General Assembly 2001 Event 3015
Sponsor: Faith in Action Department, Unitarian Universalist Association
Speaker: Roger Wilkins
Roger Wilkins, noted journalist, educator, and activist, is a descendant of American slaves. He is also a scholar of the slave-owning founding fathers of the United States. But Roger Wilkins is a self-proclaimed American patriot. How can this be? Insight came as he shared vignettes from his personal life and from his book Jefferson's Pillow in a lecture that was sponsored by Faith in Action and introduced by Mel Hoover.
Despite its provocative title, Jefferson's Pillow is not about Sally Hemings, about whom Wilkins offered neither comment nor speculation. It is about the journey to freedom for all people, starting with Jefferson's earliest memory of being carried on a pillow by a slave. Slaves carried not only the young Jefferson, but also the Revolutionary War itself. The war was financed by slave labor in tobacco fields. The war was fought when twenty percent of the population was black, forty percent in Virginia. Slaves served in every role (except officer) in every battle from the Boston massacre to Yorktown. Slaves were in the battles of Lexington, Concord, Bunker Hill and Cambridge. Without them, the Revolutionary War would not have been fought, could not have been won, and the journey to freedom would not have started.
Jefferson's Pillow is also about the hopes for opportunity that were dashed after the Revolutionary War. Hopes that were also dashed after the Civil War, Reconstruction, and most recently by a president who usurped Marion Wright Edelman's slogan to "leave no child behind" but who also promotes a tax bill that threatens further repair of the legacy of slavery. A legacy that includes not only lack of opportunity, but broken homes, broken communities, broken schools and a residue of disdain for the poorest of black people. The ghosts of slavery are most clearly seen the faces of the homeless black men who wander the streets of American cities.
In 1601, there were no white or black people, just natives who called themselves simply "the people." Jefferson, the poet of freedom, was also the president who established the Native American policy, which simply stated was "move or die." Ironically, when Wilkins protested apartheid in South Africa, he was reminded that this policy was a lesson from American history.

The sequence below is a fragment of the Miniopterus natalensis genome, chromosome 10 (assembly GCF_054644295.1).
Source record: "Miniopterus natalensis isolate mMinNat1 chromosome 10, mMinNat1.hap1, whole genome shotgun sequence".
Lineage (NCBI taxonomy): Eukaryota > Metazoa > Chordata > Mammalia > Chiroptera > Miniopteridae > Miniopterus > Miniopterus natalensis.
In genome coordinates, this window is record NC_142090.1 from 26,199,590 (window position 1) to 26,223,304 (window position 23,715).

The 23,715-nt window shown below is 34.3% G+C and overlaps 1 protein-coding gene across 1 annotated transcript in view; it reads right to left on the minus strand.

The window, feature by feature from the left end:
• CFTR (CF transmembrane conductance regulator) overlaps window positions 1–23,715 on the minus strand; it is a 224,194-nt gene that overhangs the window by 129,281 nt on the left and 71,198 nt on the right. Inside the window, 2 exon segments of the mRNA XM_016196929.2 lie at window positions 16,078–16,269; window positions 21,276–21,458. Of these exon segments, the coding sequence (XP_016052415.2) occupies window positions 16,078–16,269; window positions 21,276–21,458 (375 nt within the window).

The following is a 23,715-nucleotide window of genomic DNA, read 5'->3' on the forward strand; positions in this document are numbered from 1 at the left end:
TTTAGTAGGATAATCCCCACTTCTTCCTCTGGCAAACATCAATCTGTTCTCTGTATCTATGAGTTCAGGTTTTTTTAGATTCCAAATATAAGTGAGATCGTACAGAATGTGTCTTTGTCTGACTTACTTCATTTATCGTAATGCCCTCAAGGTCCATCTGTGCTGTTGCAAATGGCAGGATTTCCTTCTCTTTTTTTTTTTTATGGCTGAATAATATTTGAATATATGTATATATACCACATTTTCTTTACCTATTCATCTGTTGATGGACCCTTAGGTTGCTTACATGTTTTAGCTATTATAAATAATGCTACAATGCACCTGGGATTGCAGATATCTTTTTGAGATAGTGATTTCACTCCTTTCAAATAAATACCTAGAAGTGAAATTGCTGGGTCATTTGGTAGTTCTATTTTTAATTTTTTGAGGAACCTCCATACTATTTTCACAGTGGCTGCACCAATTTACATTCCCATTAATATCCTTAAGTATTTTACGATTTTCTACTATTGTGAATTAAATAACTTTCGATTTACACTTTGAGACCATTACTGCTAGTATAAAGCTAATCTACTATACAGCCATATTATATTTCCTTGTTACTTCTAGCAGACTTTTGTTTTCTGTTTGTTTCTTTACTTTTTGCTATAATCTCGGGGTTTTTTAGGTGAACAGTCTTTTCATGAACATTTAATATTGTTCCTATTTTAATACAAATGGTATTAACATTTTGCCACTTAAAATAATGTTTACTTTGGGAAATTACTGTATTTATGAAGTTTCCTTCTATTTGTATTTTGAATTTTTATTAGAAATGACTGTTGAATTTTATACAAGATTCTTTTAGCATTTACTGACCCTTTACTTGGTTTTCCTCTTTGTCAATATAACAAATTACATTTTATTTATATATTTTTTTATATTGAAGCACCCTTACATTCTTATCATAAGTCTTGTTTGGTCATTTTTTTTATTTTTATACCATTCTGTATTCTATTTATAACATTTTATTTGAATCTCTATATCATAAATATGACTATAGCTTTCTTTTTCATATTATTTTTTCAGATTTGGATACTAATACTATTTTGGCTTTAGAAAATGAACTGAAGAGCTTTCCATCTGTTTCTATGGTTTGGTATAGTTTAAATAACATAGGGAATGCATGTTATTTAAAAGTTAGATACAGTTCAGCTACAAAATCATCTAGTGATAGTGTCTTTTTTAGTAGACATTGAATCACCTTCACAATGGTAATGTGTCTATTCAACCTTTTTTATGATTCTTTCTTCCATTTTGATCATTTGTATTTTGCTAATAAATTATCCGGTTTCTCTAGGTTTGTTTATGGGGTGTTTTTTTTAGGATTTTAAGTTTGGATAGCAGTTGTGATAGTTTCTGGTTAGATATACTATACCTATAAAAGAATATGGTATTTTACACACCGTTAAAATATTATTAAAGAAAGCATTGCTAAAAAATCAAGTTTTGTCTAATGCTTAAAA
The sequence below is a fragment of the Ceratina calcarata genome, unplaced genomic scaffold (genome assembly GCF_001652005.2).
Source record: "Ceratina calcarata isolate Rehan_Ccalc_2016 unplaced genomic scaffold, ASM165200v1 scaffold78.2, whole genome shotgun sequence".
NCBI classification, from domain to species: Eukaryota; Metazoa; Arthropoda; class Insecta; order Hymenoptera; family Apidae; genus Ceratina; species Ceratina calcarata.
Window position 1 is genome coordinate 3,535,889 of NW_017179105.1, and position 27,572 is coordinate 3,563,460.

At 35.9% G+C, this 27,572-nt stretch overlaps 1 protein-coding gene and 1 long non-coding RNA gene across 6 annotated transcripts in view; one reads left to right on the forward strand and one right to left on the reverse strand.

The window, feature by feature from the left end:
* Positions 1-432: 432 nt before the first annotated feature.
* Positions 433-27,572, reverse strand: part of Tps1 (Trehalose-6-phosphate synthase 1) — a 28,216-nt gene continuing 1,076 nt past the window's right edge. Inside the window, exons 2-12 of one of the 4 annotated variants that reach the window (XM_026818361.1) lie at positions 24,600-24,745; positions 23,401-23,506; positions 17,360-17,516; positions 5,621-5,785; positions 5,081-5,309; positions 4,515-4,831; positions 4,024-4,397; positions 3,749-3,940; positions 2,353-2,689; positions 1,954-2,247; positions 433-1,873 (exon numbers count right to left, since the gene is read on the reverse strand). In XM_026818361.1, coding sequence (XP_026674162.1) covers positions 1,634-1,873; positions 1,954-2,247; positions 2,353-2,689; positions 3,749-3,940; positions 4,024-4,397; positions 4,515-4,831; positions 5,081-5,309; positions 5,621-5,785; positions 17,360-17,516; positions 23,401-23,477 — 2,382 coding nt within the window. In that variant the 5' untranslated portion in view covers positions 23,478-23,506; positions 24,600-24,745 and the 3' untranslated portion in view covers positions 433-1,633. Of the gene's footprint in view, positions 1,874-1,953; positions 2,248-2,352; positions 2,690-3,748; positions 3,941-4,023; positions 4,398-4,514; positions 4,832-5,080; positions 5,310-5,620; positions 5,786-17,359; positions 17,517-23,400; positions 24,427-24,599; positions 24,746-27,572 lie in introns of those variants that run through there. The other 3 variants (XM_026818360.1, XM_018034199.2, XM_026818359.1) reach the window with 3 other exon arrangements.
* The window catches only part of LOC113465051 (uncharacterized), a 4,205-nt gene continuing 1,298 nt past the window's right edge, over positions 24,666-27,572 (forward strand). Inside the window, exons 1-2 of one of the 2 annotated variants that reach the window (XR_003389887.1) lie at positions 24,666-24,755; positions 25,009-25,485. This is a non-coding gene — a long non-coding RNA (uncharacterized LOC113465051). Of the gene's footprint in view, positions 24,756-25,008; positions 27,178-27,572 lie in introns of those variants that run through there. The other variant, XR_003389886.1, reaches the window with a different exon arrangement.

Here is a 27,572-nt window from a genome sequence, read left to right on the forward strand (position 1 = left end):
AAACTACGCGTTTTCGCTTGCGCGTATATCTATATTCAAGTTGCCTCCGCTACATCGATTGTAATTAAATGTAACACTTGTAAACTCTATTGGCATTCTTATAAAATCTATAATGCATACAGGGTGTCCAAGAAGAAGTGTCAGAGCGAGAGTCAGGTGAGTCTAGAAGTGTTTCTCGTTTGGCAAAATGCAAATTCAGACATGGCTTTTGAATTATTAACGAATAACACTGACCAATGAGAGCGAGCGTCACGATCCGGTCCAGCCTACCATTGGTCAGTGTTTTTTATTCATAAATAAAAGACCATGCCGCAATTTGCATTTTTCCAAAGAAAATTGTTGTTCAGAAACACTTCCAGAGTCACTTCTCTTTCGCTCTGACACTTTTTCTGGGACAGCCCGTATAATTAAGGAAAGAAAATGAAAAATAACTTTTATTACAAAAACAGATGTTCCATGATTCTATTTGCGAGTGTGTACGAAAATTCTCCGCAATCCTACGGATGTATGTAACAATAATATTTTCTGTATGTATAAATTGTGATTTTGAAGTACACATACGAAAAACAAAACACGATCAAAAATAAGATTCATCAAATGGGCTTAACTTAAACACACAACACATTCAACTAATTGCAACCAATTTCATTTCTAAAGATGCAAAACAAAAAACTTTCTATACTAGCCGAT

Wilkins notes the schizophrenia of the founding fathers' on the subject of slavery. He concludes that despite their noble aspirations they were men with flaws. He paraphrases Pogo: "I have found the founders and they are us." Most of the founders were deeply lacerated by the evils of slavery yet unable to fathom a society without slaves. Within their cultural constrains, they could see only a vague direction but not a clear path for equality for all people.
Wilkins draws a parallel between George Washington and Nelson Mandela. Both men came to see themselves as wedges for a cause much greater than they as individuals. Ironically, the young George Washington did not seem destined for greatness. Born as the third son by his father's second wife, young George at the age of five or six was "breech," that is, dressed as an adult and given a slave of his own. He eventually sought his fortune by marrying into wealth. He bought and sold slaves as a dandy landowner. He was known for his horsemanship, not only in fox hunting, but also in the Revolutionary War. Less well known is that always by his side in that war was Billy Lee, a slave every bit as accomplished an equestrian as Washington.
By 1779, life transformed Washington so that he no longer sold slaves, despite the hardships of the times, and decreed in his will the freedom of as many slaves as he could without impoverishing his wife. The record of the other founders with large land holdings and many slaves is more ambiguous. Wilkins praised Jefferson for his inspirational words of equality for all men, eloquently restated by Lincoln on the blood soaked fields of Gettysburg. But while Wilkins has come to admire George Washington the man, he cannot bring himself to even like Thomas Jefferson the man, despite Jefferson's eloquent words in the cause of liberty and his amendments offered to free slaves in Virginia. Sadly, some of the most racist writings of the times also came from Jefferson's pen.
When asked about reparations, Wilkins noted the irony of giving a large sum of money to his highly successful daughter, Amy Wilkins, an accomplished reporter on the News Hour. He expressed concern that such reparations would be used as an excuse to abandon the unfinished work of repairing the legacy of slavery for the most unfortunate.
The immediate impact of Wilkins' lecture was a crowded room and long lines for book signings. But he hopes that his long-term impact will be the celebration of privilege for each generation of black descendents of slaves to remake democracy anew in a nation with a structure for protest and change. He celebrates the progress during the 69 years since his birth, including the dismantling of institutional segregation, a drop in black poverty rates from sixty to twenty-five percent, and opportunities undreamt by his father or even himself as a child. But he understands deeply the need for perseverance in a nation with a tragic and recurring history of hopes dashed and opportunities denied.
Reported by John Melski.